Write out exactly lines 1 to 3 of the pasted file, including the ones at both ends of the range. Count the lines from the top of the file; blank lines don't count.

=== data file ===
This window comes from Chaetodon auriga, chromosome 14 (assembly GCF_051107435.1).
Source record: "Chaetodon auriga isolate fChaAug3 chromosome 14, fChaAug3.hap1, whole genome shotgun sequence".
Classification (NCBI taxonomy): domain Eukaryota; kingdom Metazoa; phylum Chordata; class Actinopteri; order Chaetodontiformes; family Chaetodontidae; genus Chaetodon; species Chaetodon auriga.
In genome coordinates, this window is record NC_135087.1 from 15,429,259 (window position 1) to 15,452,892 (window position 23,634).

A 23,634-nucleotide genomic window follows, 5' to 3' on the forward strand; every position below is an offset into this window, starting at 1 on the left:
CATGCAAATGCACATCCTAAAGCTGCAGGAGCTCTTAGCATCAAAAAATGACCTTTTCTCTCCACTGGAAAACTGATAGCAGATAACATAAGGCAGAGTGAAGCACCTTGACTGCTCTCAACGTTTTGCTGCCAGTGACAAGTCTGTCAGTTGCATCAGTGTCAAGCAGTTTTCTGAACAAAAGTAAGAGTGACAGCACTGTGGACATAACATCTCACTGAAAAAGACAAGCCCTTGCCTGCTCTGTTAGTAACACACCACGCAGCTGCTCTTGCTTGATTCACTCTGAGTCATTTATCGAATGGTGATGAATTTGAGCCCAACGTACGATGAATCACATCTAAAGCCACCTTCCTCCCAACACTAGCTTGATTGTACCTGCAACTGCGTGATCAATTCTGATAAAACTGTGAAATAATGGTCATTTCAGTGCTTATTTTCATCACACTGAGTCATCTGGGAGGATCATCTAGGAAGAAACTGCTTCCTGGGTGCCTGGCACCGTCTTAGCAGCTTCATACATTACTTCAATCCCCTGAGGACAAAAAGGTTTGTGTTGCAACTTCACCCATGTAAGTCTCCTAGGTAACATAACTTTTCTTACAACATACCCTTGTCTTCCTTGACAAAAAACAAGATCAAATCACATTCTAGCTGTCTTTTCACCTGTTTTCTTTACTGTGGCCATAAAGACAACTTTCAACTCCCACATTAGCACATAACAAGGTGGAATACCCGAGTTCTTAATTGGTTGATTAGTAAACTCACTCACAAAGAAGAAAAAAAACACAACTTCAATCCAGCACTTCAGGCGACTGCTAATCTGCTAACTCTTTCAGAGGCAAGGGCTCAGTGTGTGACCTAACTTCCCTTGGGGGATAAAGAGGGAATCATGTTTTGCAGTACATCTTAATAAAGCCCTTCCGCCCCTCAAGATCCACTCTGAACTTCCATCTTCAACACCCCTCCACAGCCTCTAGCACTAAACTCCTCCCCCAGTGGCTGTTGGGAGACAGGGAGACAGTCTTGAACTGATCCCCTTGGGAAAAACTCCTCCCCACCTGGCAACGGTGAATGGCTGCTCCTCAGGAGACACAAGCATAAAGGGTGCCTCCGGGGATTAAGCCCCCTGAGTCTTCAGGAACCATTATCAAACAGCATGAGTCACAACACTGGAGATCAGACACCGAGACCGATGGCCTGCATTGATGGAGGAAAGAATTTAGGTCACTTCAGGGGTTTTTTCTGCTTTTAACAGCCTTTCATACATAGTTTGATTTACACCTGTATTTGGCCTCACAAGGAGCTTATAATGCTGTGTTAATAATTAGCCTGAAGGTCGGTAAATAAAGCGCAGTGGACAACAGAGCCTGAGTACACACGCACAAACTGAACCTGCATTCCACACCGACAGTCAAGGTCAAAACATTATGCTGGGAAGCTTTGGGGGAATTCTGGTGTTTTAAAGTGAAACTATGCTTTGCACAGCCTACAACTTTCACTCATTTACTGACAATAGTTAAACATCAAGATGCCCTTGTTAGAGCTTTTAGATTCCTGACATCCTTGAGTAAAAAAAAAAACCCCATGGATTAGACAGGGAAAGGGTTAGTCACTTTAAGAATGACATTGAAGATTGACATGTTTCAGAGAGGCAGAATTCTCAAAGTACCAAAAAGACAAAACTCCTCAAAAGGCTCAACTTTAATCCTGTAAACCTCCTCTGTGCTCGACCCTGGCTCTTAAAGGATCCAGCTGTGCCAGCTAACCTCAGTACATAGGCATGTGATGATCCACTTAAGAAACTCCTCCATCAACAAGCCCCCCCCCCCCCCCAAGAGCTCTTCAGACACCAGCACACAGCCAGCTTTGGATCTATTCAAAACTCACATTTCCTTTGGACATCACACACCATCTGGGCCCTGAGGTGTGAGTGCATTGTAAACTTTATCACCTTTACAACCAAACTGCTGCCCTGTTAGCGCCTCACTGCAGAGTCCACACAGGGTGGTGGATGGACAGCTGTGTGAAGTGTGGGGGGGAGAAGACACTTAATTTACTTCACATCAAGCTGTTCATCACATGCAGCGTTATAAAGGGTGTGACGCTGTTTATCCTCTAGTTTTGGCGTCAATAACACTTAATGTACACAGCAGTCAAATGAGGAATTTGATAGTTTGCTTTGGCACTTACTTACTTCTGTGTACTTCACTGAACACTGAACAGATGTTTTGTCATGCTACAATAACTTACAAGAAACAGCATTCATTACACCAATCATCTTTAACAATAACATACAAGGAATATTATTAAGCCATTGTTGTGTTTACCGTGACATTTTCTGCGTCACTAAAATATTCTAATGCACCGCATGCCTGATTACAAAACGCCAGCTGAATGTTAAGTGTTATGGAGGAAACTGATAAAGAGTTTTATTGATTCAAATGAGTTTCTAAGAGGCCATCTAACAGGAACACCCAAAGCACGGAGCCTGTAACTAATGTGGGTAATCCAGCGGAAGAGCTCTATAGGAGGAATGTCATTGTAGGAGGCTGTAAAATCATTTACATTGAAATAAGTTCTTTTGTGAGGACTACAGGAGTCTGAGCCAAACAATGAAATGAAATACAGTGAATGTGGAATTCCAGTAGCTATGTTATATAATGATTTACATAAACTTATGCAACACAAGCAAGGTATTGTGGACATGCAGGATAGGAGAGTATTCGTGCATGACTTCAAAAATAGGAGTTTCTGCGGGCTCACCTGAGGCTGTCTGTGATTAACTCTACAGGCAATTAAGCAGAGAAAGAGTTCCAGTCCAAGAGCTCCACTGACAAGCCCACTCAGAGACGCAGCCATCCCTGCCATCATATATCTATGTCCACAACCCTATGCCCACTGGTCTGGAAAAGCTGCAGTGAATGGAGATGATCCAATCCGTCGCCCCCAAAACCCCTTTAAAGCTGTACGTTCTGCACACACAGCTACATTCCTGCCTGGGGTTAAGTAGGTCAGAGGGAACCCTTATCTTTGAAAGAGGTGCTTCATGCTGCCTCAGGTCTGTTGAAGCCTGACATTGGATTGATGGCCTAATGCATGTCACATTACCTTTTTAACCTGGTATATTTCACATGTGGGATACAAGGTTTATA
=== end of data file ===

This window comes from Chaetodon auriga, chromosome 14 (assembly GCF_051107435.1).
Source record: "Chaetodon auriga isolate fChaAug3 chromosome 14, fChaAug3.hap1, whole genome shotgun sequence".
Classification (NCBI taxonomy): domain Eukaryota; kingdom Metazoa; phylum Chordata; class Actinopteri; order Chaetodontiformes; family Chaetodontidae; genus Chaetodon; species Chaetodon auriga.